A new lab in Baltimore gives doctors the space to create breakthrough cancer cures and save lives. The Fannie Angelos Cellular Therapeutics Lab opened today at the University of Maryland School of Medicine.
"The reality is that this disease, this terrible disease, has touched probably nearly every single one of us," Gov. Larry Hogan said at the ceremonial ribbon-cutting.
He joined professors, doctors, and researchers in making the announcement.
"This is an enormous advancement and really keeps us in the highest echelon of centers that are doing the cutting edge research and therapy for cancer," Professor in Medical Oncology, Aaron Rapoport, said.
Before this new lab, cancer therapies had to be made elsewhere and shipped here. Now with the state-of-the-art facility on campus, doctors can make vaccines and continue developing cell therapies to help a patient's own immune system attack and eliminate cancer.
For Hogan, it's even more special because he received immunotherapy treatment for Lymphoma at the University of Maryland Medical Center in 2015.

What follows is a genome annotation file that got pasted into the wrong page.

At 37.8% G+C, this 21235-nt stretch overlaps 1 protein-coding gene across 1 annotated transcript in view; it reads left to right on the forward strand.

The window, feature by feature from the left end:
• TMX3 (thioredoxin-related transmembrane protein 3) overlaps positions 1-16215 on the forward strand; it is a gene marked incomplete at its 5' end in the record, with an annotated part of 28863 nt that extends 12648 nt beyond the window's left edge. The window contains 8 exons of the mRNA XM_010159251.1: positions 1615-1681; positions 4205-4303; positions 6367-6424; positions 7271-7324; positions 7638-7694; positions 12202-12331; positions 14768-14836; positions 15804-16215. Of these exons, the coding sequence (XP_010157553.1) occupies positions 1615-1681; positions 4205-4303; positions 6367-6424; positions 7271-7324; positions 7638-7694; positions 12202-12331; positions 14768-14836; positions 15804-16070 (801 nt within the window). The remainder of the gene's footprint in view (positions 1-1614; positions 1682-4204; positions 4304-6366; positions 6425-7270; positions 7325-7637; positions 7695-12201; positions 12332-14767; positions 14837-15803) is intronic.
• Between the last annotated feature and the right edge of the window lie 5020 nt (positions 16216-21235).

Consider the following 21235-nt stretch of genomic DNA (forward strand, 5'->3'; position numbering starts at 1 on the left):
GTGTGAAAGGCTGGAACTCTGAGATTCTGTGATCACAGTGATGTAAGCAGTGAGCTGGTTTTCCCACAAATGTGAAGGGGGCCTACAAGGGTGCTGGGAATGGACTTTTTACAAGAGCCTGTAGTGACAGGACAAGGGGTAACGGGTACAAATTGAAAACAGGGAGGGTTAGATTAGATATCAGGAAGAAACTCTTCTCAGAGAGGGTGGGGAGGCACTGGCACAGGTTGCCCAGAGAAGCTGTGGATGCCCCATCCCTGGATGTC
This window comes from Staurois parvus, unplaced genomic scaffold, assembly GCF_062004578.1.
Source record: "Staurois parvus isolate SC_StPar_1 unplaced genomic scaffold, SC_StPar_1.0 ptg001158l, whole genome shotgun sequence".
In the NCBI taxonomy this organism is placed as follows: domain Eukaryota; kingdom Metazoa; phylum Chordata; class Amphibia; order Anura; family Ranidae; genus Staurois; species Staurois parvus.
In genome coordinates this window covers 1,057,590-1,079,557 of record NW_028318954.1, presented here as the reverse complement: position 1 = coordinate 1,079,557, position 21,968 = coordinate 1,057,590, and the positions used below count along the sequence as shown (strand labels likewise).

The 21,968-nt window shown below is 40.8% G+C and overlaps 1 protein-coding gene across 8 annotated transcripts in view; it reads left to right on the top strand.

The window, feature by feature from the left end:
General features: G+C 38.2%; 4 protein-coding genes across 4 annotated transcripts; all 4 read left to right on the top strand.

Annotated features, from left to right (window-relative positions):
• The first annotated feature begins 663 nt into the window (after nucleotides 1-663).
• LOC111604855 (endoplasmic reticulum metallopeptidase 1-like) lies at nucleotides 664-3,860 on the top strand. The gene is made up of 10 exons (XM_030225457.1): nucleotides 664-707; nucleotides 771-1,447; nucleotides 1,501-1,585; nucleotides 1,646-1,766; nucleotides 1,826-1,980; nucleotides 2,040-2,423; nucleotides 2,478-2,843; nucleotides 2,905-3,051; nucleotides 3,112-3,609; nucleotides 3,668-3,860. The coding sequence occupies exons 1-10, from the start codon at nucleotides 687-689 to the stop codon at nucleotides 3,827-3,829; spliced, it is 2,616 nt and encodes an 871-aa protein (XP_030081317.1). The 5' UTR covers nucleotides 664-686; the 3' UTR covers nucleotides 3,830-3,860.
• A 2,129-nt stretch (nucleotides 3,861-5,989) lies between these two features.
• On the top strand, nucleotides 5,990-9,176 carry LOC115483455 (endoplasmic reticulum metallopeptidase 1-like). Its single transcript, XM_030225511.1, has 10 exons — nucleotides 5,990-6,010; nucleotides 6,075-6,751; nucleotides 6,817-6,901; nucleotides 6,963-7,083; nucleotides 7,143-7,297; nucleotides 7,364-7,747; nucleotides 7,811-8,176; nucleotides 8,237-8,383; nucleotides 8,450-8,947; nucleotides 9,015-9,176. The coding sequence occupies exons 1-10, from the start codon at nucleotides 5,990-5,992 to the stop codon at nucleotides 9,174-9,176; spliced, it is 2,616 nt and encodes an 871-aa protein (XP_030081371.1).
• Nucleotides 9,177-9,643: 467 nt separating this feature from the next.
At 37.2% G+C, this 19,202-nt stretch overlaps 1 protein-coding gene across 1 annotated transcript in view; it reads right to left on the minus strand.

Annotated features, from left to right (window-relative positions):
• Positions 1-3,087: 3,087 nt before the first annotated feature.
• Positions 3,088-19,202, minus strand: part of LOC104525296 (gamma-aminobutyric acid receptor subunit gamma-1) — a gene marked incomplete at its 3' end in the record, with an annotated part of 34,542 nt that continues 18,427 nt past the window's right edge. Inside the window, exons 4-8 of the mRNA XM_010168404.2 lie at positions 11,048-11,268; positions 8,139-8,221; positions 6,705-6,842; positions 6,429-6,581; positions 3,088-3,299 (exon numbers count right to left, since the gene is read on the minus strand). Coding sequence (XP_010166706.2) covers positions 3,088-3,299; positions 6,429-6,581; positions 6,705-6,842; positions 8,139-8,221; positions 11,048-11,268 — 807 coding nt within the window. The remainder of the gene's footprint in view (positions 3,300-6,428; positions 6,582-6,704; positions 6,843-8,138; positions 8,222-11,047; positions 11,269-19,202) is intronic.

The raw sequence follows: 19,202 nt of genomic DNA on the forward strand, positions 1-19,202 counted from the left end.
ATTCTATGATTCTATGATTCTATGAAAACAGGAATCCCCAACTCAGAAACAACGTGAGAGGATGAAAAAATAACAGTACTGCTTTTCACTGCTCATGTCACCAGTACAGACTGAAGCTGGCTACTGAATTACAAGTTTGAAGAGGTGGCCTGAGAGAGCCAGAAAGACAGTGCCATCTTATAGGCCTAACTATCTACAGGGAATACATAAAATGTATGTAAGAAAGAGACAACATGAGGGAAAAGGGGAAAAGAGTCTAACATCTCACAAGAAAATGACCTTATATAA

"I’ve come to understand and appreciate the work of facilities like this do in ways that I never could have imagined," Hogan said.
Also at today's ceremony, Rapoport's former patient Susan Marcheski, who has been cancer-free for 18 years.
"Dr. Rapoport has given me a present and future so I just can't thank him enough," Marcheski said.
She was in one of the first immunotherapy trials at the university back in the late 1990's, after giving up hope of recovery from her diagnosis with any other method.
"I had three children at the time and one of them have just started high school so I wanted to marriages and grandchildren. Now, we have 7 grandchildren and two more on the way, which is such a blessing," Marcheski said.
The lab is named after someone who lost their battle with cancer: Fannie Angelos, who died 3 years ago. Her brother Peter, the owner of the Baltimore Oriole's, donated $1 million to the school to make the lab possible. Her son John, spoke at the ceremony about how this lab carries on her legacy.
"For her, it was important to understand the treatment, the science of everything that was going on and see how that would go in the future," John Angelos said.
The lab will also be used to develop ways to fight other illnesses, like diabetes and heart disease.